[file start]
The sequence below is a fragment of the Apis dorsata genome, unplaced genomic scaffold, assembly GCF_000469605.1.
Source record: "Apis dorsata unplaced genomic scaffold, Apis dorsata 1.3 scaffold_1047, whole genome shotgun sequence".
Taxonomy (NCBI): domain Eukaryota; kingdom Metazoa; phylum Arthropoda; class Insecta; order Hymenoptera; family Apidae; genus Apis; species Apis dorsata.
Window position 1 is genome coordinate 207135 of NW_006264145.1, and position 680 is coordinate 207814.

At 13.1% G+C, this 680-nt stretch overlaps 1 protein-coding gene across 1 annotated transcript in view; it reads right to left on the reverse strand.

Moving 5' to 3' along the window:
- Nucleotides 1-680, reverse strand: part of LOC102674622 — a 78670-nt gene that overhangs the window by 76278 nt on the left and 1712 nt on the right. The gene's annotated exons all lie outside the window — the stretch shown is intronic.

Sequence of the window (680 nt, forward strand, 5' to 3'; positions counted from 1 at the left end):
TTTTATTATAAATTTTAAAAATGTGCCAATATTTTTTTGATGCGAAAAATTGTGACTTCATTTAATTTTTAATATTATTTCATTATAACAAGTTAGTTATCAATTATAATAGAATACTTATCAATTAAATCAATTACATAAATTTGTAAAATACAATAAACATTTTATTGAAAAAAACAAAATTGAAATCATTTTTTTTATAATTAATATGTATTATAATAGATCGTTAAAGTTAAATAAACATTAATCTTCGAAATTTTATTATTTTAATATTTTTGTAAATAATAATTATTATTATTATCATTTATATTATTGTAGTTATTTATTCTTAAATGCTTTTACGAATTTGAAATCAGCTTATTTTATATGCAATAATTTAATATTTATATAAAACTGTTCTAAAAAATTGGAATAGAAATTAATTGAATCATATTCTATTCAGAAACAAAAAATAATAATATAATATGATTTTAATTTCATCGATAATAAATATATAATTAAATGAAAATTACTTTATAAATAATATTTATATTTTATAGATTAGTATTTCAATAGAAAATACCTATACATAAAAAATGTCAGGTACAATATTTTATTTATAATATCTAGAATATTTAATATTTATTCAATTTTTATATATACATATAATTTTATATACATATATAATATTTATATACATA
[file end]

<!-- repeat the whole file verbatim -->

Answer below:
The sequence below is a fragment of the Apis dorsata genome, unplaced genomic scaffold, assembly GCF_000469605.1.
Source record: "Apis dorsata unplaced genomic scaffold, Apis dorsata 1.3 scaffold_1047, whole genome shotgun sequence".
Taxonomy (NCBI): domain Eukaryota; kingdom Metazoa; phylum Arthropoda; class Insecta; order Hymenoptera; family Apidae; genus Apis; species Apis dorsata.
Window position 1 is genome coordinate 207135 of NW_006264145.1, and position 680 is coordinate 207814.

At 13.1% G+C, this 680-nt stretch overlaps 1 protein-coding gene across 1 annotated transcript in view; it reads right to left on the reverse strand.

Moving 5' to 3' along the window:
- Nucleotides 1-680, reverse strand: part of LOC102674622 — a 78670-nt gene that overhangs the window by 76278 nt on the left and 1712 nt on the right. The gene's annotated exons all lie outside the window — the stretch shown is intronic.

Sequence of the window (680 nt, forward strand, 5' to 3'; positions counted from 1 at the left end):
TTTTATTATAAATTTTAAAAATGTGCCAATATTTTTTTGATGCGAAAAATTGTGACTTCATTTAATTTTTAATATTATTTCATTATAACAAGTTAGTTATCAATTATAATAGAATACTTATCAATTAAATCAATTACATAAATTTGTAAAATACAATAAACATTTTATTGAAAAAAACAAAATTGAAATCATTTTTTTTATAATTAATATGTATTATAATAGATCGTTAAAGTTAAATAAACATTAATCTTCGAAATTTTATTATTTTAATATTTTTGTAAATAATAATTATTATTATTATCATTTATATTATTGTAGTTATTTATTCTTAAATGCTTTTACGAATTTGAAATCAGCTTATTTTATATGCAATAATTTAATATTTATATAAAACTGTTCTAAAAAATTGGAATAGAAATTAATTGAATCATATTCTATTCAGAAACAAAAAATAATAATATAATATGATTTTAATTTCATCGATAATAAATATATAATTAAATGAAAATTACTTTATAAATAATATTTATATTTTATAGATTAGTATTTCAATAGAAAATACCTATACATAAAAAATGTCAGGTACAATATTTTATTTATAATATCTAGAATATTTAATATTTATTCAATTTTTATATATACATATAATTTTATATACATATATAATATTTATATACATA